Dividing Real Estate in Divorce
– So you’re going through the Big D (and we don’t mean Dallas). Let’s face it. Divorce can be complicated and emotionally stressful. One of the most important assets of any divorce is the marital residence. Dividing assets can be difficult and real estate can be among the toughest to figure out. While the real estate doesn’t get sold in every case, weighing out all of the options is important. The biggest thing to do in dealing with real estate in a divorce is to determine the value of the property and there are a few different options when it comes to determining the market value of the property.
The first is to utilize the services of an appraiser. The average appraisal ranges anywhere between $300 to $500 for a real estate transaction or for a refinance. However, an appraisal on a property for the purpose of a divorce can cost more primarily due to the potentially litigious context. Thus, more time and effort must be put in by the appraiser. In some instances, both parties of a divorce may hire their own appraiser to assess the value of the property.
The second method is to utilize the assessed property tax value. While not usually 100 percent accurate, the assessed value on average will be 10 to 20 percent lower than the property’s actual value (but this will vary from one county to the next). Most tax assessors offer an online website as a free resource to find the assessed value of the property.
Last, but not least, is to enlist the services of a realtor to complete a Comparable Market Analysis (CMA) on the property. Most realtors will offer this type of service for little to no cost (but they do want the listing). The comprehensive market valuation compares the home to listed area comparables and recent sales and then adjusts the property’s value based on specific features.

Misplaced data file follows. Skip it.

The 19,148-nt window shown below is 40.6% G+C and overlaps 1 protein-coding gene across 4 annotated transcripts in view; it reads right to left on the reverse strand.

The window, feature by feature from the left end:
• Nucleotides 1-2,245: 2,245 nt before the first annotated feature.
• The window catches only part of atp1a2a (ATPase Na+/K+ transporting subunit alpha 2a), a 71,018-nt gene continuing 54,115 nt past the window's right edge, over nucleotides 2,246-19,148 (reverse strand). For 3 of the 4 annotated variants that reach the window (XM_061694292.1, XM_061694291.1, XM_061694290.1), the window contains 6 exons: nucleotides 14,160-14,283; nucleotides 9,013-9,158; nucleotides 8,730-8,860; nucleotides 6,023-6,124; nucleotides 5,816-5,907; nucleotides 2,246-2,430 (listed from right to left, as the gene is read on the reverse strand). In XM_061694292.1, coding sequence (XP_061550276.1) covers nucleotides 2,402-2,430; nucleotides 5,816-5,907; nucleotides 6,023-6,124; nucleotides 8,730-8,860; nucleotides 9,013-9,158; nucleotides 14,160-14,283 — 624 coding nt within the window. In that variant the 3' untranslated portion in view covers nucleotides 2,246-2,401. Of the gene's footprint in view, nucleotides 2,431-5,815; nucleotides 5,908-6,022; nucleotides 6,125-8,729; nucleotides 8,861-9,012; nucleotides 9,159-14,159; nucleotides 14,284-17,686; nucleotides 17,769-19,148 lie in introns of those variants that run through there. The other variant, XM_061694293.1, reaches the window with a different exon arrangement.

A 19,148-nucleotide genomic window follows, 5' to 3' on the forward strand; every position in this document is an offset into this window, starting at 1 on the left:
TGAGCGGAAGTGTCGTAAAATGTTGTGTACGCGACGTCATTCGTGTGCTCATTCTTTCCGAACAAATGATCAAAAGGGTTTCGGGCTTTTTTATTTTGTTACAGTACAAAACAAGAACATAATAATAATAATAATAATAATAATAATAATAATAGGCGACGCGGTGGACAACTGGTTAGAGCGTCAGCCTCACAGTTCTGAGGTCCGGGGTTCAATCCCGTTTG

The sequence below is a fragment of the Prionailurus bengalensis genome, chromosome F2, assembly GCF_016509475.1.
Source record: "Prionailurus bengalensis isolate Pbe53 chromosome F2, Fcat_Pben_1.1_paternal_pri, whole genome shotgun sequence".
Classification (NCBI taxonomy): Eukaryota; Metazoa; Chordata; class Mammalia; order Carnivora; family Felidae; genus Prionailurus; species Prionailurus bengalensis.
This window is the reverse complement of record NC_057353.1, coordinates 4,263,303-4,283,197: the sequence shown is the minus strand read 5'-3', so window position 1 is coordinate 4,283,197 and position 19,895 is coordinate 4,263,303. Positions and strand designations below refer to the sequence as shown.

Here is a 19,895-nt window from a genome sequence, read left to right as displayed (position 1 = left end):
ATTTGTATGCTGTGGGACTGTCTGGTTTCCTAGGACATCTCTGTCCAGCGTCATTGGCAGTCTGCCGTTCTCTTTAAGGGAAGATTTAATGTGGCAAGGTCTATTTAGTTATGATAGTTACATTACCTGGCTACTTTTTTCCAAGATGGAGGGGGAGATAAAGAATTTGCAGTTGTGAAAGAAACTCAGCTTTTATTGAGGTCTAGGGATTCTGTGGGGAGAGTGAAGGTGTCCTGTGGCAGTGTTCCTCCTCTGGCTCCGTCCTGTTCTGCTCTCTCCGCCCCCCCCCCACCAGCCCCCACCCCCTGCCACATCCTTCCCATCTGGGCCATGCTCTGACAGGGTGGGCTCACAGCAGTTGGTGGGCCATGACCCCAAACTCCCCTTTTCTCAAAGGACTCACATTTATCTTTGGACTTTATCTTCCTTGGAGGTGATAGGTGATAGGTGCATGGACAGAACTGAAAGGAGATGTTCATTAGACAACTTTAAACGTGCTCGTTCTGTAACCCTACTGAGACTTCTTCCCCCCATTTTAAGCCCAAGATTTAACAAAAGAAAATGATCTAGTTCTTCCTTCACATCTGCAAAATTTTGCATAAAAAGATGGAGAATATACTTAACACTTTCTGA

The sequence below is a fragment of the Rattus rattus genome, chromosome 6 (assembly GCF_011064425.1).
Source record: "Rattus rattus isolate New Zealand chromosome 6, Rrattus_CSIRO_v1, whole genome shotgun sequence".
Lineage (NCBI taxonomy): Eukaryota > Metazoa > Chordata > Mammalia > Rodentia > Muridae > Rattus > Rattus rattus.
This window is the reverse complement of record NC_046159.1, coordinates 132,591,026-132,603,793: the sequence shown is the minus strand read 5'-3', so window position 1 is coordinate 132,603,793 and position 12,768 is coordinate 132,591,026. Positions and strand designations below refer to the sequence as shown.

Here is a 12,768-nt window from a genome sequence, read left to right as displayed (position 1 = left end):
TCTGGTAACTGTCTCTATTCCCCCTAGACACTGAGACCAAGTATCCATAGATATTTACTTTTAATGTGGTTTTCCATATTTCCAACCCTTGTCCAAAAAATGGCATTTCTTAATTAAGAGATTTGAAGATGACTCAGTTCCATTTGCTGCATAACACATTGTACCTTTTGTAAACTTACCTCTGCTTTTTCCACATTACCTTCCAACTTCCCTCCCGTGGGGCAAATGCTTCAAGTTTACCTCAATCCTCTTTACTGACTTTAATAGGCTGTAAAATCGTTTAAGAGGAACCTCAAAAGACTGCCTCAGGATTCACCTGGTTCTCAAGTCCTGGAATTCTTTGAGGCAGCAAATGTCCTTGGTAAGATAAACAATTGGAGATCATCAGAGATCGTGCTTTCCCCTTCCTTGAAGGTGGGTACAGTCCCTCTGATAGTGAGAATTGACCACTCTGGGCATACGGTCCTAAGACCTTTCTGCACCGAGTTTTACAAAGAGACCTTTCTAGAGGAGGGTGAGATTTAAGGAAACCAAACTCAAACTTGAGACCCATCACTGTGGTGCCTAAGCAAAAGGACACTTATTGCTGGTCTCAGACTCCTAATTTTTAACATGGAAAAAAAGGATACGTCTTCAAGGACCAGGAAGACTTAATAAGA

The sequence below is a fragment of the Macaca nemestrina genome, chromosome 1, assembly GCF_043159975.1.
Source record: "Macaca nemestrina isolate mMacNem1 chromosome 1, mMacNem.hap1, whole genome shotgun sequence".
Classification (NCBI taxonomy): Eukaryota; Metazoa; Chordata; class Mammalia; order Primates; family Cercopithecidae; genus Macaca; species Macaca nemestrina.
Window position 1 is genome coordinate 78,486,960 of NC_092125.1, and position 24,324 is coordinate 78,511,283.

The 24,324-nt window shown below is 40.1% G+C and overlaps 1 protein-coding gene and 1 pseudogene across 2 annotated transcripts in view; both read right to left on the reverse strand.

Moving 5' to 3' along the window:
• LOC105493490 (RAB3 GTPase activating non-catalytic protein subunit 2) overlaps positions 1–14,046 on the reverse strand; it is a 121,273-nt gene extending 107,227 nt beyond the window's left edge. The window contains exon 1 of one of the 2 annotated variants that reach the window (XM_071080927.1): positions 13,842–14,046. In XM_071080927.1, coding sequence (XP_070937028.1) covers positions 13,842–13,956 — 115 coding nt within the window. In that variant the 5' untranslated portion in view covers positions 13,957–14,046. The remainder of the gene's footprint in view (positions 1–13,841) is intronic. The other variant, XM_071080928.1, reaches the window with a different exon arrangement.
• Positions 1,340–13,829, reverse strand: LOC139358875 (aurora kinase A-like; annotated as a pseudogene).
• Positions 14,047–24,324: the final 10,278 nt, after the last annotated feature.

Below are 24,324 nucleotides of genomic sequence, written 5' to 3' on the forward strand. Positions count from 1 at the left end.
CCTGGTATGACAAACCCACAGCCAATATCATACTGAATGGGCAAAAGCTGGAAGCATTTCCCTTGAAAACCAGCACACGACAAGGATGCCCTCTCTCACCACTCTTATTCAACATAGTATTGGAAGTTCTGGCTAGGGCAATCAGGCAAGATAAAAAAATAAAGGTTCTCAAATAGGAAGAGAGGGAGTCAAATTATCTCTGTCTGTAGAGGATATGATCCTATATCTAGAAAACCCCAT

Factoring in Equity
While gaining an idea as to the fair market value of the property is great, equity is the true driver for the actual value of the property to the parties. Take the real estate value that was figured and deduct any encumbrances against the property. These include the mortgage, second mortgages, secured lines of credit, delinquent property taxes or home equity loans.
Title vs. Mortgage
If a name appears on the mortgage and not on the deed, then that person has no ownership interest in the real estate. Only a responsibility to pay the debt against the property. A name on the title (deed) is considered as the legal owner of the property. We find that many homeowners have confusion on this topic. Some even seek to remove themselves from the title in order to get out of the mortgage (which, in fact, does not remove them as a debtor on the mortgage).
In the case where one party gets awarded the real estate, then the other party is still reflected as a signor on any loan against the property until it is refinanced. Often when the property is refinanced the person that is awarded the real estate will take out funds against the house to pay off the other parties’ equitable interest. Other options include paying off the other party over time or sale of the property and division of the proceeds.
A divorce property settlement can be tricky since the home is usually the biggest asset to be divided. Seasoned real estate professionals should be familiar with dealing in real estate tied up in a divorce. Many agents suggest that the divorce not be advertised to potential buyers. This is because the buyers may feel that they could negotiate more or place a lower priced offer since they believe that the owners are trying to offload it and get on with life (separately). Some real estate agents will stage a home when a couple has divorced so as not to reflect only the man’s or women’s items around the home. For example, if the man moved out, then cologne and shaving cream may be placed on the vanity counter with some men’s clothing items in the closet.
Estate SalesDividing Real Estate in Divorce